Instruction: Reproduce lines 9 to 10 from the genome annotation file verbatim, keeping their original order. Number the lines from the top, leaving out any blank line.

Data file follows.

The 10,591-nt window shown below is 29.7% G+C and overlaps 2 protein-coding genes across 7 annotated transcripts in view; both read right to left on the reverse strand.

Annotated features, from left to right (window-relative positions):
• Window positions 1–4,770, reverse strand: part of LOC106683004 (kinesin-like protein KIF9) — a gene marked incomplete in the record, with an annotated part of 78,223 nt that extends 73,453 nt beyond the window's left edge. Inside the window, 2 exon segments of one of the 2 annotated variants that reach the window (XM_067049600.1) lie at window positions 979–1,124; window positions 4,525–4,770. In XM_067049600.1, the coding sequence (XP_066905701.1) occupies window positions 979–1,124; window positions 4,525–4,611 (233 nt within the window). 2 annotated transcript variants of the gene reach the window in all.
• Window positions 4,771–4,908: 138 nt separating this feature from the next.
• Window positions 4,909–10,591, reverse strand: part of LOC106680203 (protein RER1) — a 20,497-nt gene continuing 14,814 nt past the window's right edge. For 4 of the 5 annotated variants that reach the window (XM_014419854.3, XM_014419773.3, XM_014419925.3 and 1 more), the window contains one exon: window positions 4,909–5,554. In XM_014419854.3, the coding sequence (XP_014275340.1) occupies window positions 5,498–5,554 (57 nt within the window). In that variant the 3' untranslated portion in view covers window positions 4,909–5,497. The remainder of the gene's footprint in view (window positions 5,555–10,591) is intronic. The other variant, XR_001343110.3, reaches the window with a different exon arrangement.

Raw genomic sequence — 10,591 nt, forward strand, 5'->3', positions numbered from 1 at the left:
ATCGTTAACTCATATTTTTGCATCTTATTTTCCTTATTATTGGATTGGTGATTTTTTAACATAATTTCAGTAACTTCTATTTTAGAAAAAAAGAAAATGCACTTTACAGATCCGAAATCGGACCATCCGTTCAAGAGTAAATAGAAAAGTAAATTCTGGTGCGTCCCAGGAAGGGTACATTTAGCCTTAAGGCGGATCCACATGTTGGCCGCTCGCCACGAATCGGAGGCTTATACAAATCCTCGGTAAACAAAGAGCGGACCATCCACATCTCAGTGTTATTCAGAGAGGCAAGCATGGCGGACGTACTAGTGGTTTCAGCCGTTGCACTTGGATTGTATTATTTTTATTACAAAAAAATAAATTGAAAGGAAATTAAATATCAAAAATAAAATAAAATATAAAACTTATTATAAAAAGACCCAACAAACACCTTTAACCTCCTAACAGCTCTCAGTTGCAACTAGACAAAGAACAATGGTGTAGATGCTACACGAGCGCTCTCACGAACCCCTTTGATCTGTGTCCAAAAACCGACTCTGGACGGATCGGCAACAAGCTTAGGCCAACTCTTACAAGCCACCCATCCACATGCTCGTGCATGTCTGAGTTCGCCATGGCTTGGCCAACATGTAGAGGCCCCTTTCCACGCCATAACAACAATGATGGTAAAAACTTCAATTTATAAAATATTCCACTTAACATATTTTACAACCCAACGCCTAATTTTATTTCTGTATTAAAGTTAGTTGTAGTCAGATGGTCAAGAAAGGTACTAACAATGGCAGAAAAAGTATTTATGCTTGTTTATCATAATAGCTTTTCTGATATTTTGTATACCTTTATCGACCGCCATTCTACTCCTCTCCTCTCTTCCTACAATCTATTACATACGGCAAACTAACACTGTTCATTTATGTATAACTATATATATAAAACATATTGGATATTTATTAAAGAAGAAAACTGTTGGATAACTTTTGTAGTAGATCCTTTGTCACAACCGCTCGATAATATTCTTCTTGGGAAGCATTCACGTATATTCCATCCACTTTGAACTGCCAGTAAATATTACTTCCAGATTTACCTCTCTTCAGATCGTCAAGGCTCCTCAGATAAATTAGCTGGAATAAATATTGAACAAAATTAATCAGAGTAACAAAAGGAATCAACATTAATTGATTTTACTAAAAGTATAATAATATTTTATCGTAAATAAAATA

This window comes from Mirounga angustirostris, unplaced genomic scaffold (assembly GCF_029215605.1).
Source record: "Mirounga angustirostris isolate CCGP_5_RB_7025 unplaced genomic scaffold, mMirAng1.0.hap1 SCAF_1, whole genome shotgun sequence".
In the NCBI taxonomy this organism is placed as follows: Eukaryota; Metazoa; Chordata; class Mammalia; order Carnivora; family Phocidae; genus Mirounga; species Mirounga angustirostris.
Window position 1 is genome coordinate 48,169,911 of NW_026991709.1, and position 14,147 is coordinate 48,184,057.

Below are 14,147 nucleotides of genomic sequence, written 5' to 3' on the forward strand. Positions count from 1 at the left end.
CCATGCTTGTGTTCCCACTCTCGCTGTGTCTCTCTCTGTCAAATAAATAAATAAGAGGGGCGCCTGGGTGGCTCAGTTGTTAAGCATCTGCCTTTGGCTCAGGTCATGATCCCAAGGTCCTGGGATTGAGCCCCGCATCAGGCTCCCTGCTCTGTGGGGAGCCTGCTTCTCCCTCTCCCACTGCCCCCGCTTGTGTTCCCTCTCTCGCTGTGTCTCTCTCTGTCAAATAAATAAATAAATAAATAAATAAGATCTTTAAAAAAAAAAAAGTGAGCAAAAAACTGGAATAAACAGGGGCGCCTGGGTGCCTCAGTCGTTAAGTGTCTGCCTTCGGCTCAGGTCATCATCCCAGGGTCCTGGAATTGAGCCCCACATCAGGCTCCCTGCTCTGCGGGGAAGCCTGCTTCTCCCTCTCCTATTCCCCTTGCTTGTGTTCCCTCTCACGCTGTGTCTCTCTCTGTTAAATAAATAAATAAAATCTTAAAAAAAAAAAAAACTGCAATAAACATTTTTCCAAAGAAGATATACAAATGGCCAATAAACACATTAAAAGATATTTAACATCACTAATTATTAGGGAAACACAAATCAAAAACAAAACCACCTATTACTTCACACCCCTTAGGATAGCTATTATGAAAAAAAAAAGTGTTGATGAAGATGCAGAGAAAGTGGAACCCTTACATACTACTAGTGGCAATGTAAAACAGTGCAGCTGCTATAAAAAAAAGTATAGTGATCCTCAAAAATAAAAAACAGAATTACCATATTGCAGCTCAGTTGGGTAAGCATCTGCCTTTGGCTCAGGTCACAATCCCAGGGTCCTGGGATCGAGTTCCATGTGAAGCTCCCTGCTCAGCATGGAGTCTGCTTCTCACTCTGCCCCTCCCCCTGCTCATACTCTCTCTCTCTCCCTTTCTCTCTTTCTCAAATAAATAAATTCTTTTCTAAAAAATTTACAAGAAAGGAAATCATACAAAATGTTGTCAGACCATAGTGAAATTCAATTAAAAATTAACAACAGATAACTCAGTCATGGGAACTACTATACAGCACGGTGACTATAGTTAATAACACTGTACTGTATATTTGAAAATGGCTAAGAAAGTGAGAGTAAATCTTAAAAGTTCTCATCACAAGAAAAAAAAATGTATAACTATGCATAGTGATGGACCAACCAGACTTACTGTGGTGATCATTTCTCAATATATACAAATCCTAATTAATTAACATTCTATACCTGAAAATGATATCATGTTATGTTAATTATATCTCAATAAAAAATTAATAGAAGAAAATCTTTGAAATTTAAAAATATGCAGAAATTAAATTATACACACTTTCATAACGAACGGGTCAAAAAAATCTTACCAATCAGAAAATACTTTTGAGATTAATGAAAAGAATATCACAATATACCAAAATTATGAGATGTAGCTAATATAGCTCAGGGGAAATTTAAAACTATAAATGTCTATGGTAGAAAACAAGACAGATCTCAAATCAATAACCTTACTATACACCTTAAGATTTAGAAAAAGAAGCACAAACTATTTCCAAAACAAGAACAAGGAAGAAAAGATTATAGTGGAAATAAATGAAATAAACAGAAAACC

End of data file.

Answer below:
Source record: "Mirounga angustirostris isolate CCGP_5_RB_7025 unplaced genomic scaffold, mMirAng1.0.hap1 SCAF_1, whole genome shotgun sequence".
In the NCBI taxonomy this organism is placed as follows: Eukaryota; Metazoa; Chordata; class Mammalia; order Carnivora; family Phocidae; genus Mirounga; species Mirounga angustirostris.